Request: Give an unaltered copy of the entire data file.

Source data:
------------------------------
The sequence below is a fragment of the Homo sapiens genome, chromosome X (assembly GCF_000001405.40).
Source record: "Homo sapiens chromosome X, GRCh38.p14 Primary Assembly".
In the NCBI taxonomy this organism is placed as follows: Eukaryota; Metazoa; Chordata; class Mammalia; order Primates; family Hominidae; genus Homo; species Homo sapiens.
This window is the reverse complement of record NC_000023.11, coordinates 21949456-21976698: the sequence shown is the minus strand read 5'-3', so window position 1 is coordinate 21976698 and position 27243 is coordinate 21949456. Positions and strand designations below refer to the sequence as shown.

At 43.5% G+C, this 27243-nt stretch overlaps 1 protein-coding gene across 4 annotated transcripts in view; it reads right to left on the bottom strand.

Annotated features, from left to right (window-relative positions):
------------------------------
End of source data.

The sequence below is a fragment of the Homo sapiens genome, chromosome X (assembly GCF_000001405.40).
Source record: "Homo sapiens chromosome X, GRCh38.p14 Primary Assembly".
In the NCBI taxonomy this organism is placed as follows: Eukaryota; Metazoa; Chordata; class Mammalia; order Primates; family Hominidae; genus Homo; species Homo sapiens.
This window is the reverse complement of record NC_000023.11, coordinates 21949456-21976698: the sequence shown is the minus strand read 5'-3', so window position 1 is coordinate 21976698 and position 27243 is coordinate 21949456. Positions and strand designations below refer to the sequence as shown.

At 43.5% G+C, this 27243-nt stretch overlaps 1 protein-coding gene across 4 annotated transcripts in view; it reads right to left on the bottom strand.

Annotated features, from left to right (window-relative positions):